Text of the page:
The three vaccines ChAdOx1 nCoV-19, BNT152b2, and mRNA-1273 were developed and authorized to be administered as a homologous prime/boost regimen. Our study now provides the first head-to-head immunogenicity and reactogenicity data comparing all three authorized homologous COVID-19 vaccine regimens with heterologous combinations of ChAdOx-priming followed by either BNT- or mRNA-1273-boosting. We show that all regimens are immunogenic, but show considerable differences in the extent of vaccine-induced antibody and T-cell responses. The most striking finding was that immunogenicity of the mRNA-1273 containing regimens was more pronounced than the respective BNT vaccine combinations, which held true for both the homologous and the heterologous regimens. Correspondingly, homologous or heterologous boosting with mRNA-1273 was less well tolerated as compared to the other regimens.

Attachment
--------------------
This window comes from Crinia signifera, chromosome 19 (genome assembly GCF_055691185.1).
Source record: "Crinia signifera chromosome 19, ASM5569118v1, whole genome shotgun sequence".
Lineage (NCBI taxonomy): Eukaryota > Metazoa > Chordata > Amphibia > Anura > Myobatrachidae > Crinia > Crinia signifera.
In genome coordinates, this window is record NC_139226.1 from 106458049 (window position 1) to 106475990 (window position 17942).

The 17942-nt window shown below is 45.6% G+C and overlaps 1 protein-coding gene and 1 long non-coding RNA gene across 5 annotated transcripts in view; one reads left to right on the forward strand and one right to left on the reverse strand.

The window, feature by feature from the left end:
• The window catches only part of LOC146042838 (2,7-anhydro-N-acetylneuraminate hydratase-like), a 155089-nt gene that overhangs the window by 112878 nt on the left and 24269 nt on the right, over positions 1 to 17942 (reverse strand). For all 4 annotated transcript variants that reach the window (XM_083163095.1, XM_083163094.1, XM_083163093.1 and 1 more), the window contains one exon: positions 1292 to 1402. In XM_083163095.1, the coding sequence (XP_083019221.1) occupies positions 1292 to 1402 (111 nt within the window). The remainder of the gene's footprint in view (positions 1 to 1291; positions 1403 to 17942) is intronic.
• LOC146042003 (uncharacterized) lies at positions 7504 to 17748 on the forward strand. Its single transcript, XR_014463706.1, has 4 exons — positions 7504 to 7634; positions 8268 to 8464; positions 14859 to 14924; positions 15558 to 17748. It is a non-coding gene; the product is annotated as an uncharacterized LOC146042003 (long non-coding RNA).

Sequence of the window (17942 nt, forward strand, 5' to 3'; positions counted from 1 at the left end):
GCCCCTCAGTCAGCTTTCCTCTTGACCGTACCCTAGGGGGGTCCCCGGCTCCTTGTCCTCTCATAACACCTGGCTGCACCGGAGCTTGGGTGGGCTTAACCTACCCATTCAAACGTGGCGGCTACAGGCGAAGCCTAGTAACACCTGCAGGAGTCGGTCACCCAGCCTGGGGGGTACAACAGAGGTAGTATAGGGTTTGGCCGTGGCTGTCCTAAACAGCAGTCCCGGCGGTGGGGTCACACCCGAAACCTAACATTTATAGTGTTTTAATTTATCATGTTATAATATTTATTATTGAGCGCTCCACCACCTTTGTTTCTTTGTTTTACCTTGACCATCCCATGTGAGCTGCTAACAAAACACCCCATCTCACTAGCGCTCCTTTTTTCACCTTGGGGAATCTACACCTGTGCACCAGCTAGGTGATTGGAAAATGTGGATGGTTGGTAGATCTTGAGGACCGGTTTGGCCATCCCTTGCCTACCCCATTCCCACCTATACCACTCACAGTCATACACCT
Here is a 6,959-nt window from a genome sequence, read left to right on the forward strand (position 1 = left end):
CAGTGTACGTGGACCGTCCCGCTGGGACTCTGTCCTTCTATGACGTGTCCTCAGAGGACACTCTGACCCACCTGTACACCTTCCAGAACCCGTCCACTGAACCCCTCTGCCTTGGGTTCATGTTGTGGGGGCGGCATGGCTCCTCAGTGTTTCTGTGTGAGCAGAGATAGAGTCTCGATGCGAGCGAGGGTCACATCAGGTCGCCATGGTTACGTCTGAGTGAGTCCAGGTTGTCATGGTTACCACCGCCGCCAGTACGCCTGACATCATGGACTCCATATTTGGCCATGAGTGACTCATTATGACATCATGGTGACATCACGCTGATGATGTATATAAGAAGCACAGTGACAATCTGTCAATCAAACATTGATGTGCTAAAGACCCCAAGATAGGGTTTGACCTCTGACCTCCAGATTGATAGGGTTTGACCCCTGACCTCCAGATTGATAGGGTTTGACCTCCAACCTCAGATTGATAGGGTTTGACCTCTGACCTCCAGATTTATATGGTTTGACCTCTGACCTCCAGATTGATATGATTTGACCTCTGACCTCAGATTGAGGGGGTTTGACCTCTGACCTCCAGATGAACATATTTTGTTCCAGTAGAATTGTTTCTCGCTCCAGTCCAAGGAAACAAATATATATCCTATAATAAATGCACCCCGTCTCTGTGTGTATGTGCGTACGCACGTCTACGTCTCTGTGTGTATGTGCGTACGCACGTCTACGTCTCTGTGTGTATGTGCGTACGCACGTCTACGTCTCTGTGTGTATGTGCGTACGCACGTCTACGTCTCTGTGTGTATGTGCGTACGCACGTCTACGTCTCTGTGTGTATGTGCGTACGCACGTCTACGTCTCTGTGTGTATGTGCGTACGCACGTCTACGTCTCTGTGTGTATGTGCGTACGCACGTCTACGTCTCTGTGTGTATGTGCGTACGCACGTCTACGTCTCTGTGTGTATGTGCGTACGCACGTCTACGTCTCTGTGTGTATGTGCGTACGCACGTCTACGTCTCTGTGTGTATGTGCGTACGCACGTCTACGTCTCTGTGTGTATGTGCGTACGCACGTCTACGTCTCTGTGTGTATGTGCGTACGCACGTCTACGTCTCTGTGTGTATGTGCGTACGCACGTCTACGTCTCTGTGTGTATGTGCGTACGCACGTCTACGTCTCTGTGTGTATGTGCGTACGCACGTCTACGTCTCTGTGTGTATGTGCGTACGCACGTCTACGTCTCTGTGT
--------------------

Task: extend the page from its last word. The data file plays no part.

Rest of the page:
We and others have recently shown that heterologous prime/boost regimens led to a strong induction of antibodies and T cells, although this was so far largely characterized in individuals primed with ChAdOx followed by boosting with the BNT mRNA. We now show that heterologous boosting with mRNA-1273 led to similar antibody and T-cell response patterns with a particular strong induction of CD8 T cells. When comparing the two mRNA vaccines, immunogenicity was generally more pronounced after boosting with mRNA-1273 in both the heterologous and homologous vaccine group. This may be related to a higher dosage of the mRNA (100µg vs. 30µg) and/or different formulations of lipid nanoparticles11, 12. Our data confirm that a secondary vaccination with the vector is less potent in boosting antibodies and T cells as compared to all mRNA-containing regimens3–7. As this may be related to preformed or induced neutralizing immunity towards the vector backbone14, the boosting effect is superior using either heterologous combinations or homologous regimens with mRNA vaccines that use lipid nanoparticle vaccine carriers. Interestingly, despite poor immunogenicity after homologous ChAdOx-boosting, all three ChAdOx-primed regimens led to the highest percentage of multifunctional T cells upon secondary boosting, which may result from the potent ability of the ChAdOx vector for T-cell priming15. In general, spike-specific CD8 T cells known to mediate protection from severe COVID-1916 were most strongly induced after heterologous boosting. The fact that CD8 T cells did not correlate with antibody levels emphasizes that analysis of antibodies alone may be insufficient to evaluate protection from severe disease. We have previously shown that a pronounced induction of antigen-specific T-cell levels after infection with SARS-CoV-217, with varicella zoster virus18, or after influenza-vaccination19 is paralleled by an upregulation of CTLA-4 on specific T cells which may serve to counteract excessive T-cell proliferation and/or T-cell mediated immunopathology. Interestingly, we now show that the strongest expression of CTLA-4 on spike-specific CD4 and CD8 T cells was found in the four vaccine groups with the most pronounced induction of CD4 and CD8 T cells after vaccination, whereas CTLA-4 expression in individuals after homologous ChAdOx vaccination was significantly lower, which supports a less potent boost of T-cell immunity. On the B-cell side, a stronger immunogenicity of the heterologous as compared to the homologous BNT regimen was recently found to be associated with a higher percentage of spike-specific activated memory B cells20. While this finding may result from a more pronounced T-cell help, this may also explain the higher avidity4 and the higher neutralizing capacity20 of antibodies observed after heterologous boosting.